And after talking with her for 5 minutes i realised that she knew absolutly nothing about the bus system. She didnt even know what buses ran through her neighborhood.

    I asked her if she had ever taken public transport and she said
    “No. But ive always wanted to.”

    I should mention that this lady was in her 60s.And she had never once taken a bus in her entire life!

    Basicly she worked for a lot of local politicians [ She was on our Congressman’s staff or campain staff ] and this is how she got the job.

    It really explains a lot about Baltimore’s public transport system.

  3. Alon Levy says:

    Pete: it’s not really NIMBYism. Some of the concerns are valid; narrow streets with els on top aren’t pleasant to be nearby. There’s too much noise, and often too little sunlight reaching down. It only becomes NIMBYism on very wide roads.

    Nowadays standard first-world practice is to build urban and even some suburban rapid transit lines fully underground. Even cities where the government can do what it wants, such as Singapore, avoid building els except on top of arterials or freeways.

  4. Pete from Baltimore says:

    MR Levy
    Thank you for your reply. I defintly used a poor choice of words. When i typed “NIMBY” i basicly meant public opposition. I didnt mean it to come out in the biased way that it did.

    As i said, my reason for asking is that part of the plan for the new Red Line Lightrail in Baltimore comes up above ground on a street called Boston Street. Many people want it underground [It will be underground in almost the rest of the city ] . The City wants it on surface level. Since Boston Street is pretty much a highway, i was curious as to how cost effecient it would be to have the train elevated.[There is an underground river that is causing the City to want it on the surface]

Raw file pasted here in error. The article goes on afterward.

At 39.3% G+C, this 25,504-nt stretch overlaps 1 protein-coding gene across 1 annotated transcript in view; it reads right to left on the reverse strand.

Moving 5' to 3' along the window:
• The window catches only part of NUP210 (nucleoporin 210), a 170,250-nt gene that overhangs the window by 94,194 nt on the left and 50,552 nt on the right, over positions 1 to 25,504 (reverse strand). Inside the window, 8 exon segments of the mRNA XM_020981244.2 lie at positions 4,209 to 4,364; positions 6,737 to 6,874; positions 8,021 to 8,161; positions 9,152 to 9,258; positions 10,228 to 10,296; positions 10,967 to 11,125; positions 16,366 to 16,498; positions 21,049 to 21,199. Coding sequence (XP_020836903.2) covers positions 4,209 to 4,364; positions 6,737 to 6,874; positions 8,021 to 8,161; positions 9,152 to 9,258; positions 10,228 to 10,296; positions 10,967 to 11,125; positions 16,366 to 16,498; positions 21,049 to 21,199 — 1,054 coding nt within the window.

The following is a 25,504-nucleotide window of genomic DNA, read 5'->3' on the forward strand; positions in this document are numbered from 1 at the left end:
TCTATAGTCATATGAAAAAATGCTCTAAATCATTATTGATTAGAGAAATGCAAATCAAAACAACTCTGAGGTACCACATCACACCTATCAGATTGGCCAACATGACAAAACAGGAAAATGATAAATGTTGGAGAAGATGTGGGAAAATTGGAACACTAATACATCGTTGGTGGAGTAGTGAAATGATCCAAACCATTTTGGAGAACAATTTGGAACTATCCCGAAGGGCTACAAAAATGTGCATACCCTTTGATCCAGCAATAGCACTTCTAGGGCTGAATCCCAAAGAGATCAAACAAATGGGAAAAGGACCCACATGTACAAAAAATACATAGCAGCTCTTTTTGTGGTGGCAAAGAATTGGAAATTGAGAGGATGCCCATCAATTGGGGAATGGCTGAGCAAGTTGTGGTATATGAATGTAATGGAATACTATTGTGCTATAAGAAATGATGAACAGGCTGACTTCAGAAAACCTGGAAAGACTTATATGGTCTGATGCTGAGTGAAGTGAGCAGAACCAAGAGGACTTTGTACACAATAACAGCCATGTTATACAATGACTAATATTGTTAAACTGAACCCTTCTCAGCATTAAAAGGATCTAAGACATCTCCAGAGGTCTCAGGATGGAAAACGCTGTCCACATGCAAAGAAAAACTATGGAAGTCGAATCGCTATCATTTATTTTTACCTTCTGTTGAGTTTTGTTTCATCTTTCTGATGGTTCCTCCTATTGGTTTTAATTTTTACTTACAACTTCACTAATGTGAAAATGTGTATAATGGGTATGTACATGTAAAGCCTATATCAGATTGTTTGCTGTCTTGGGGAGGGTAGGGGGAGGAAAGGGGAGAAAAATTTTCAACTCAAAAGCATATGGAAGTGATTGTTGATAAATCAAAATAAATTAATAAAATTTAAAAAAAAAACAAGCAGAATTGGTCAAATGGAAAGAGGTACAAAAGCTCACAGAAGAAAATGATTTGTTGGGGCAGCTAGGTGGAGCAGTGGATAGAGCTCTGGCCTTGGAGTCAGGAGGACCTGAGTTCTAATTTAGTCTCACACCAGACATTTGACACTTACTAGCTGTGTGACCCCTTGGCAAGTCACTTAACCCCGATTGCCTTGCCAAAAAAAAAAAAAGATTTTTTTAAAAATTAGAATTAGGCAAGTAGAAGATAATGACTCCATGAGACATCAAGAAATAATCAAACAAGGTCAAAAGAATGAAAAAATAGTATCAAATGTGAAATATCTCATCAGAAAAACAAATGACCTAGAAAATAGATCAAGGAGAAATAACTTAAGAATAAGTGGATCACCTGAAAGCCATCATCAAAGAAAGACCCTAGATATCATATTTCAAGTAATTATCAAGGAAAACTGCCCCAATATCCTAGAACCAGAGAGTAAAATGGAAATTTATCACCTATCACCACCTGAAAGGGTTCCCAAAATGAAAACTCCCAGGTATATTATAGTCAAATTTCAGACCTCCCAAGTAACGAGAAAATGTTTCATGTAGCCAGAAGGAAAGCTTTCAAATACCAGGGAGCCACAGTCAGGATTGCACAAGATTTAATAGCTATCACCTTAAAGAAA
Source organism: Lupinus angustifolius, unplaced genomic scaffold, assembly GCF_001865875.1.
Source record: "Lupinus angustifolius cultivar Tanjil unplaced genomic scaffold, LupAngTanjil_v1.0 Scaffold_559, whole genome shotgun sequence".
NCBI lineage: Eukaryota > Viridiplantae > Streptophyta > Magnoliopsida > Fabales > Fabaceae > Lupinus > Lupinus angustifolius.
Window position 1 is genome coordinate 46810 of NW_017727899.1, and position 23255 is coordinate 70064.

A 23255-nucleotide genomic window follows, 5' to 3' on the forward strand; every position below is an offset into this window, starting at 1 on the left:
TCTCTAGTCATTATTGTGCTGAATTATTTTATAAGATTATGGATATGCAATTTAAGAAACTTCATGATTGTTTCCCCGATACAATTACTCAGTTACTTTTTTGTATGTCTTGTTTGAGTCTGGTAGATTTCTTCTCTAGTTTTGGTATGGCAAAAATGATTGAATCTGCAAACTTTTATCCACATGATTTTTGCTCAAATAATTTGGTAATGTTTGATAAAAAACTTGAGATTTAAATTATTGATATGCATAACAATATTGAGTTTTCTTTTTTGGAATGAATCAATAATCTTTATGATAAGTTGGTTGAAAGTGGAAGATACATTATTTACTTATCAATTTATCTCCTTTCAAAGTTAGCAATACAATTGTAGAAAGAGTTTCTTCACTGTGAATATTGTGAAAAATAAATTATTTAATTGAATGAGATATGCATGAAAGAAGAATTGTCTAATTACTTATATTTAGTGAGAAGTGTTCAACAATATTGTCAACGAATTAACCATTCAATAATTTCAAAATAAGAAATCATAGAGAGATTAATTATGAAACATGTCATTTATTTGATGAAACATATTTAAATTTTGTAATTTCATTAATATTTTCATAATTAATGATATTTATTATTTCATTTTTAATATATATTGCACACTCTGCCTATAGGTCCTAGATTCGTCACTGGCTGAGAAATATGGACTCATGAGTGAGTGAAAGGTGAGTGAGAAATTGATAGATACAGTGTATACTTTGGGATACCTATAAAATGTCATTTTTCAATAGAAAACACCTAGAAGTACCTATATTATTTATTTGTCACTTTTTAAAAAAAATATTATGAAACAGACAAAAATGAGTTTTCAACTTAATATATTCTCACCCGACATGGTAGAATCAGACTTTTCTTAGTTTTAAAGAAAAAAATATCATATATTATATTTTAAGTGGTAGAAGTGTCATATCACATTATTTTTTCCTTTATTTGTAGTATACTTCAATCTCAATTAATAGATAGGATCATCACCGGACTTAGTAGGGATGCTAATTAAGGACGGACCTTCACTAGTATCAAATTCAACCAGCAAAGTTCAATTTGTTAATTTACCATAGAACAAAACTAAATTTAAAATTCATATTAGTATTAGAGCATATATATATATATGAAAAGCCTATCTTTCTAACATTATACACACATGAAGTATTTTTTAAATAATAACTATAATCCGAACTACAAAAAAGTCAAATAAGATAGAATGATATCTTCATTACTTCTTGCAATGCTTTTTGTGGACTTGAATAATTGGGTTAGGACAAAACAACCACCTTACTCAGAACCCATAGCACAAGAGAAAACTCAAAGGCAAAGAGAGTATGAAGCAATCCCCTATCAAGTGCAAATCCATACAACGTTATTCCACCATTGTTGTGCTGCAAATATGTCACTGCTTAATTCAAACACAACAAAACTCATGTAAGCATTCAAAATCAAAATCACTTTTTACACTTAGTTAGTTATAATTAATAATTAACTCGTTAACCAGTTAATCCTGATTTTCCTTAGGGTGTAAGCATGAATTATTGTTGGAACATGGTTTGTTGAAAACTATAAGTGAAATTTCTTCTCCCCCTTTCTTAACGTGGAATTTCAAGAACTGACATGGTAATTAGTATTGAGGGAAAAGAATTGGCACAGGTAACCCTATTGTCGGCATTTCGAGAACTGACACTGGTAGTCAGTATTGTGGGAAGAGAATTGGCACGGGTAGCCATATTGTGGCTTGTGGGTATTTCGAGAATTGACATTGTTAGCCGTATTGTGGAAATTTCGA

Thank you again for your reply MR Levy.

  5. Pete from Baltimore says:

    At the risk of making too many comments, i would like to mention that MR Renn linked to an article about Milwaukee [Loss of Midwest Brand….] near the end of this post.

    The article itself is interesting. But if you scroll all the way down to the bottom of that page you will also find a fascinating interactive map that compares State taxes. I found the interactive map to be even more interesting.

    Its at the bottom of the page ,just above the Lowes advertisment. I jsut thought that others here might also find it interesting as well.

  6. Jim Russell says:

    Aaron,

    Thanks so much for passing along to your readers the recognition from HR Examiner. I greatly appreciate the publicity.

  7. Alon Levy says:

    Usually, surface rail in the median of a freeway doesn’t generate too much opposition. Surface rail on local streets sometimes does. For example, LA’s Green Line’s eastern terminus is a few miles short of a commuter rail and future HSR station because the freeway ends and the city wants the off-freeway portion underground.

  8. Bruce says:

    Pete: it’s not really NIMBYism. Some of the concerns are valid; narrow streets with els on top aren’t pleasant to be nearby. There’s too much noise, and often too little sunlight reaching down. It only becomes NIMBYism on very wide roads.

    Nowadays standard first-world practice is to build urban and even some suburban rapid transit lines fully underground. Even cities where the government can do what it wants, such as Singapore, avoid building els except on top of arterials or freeways.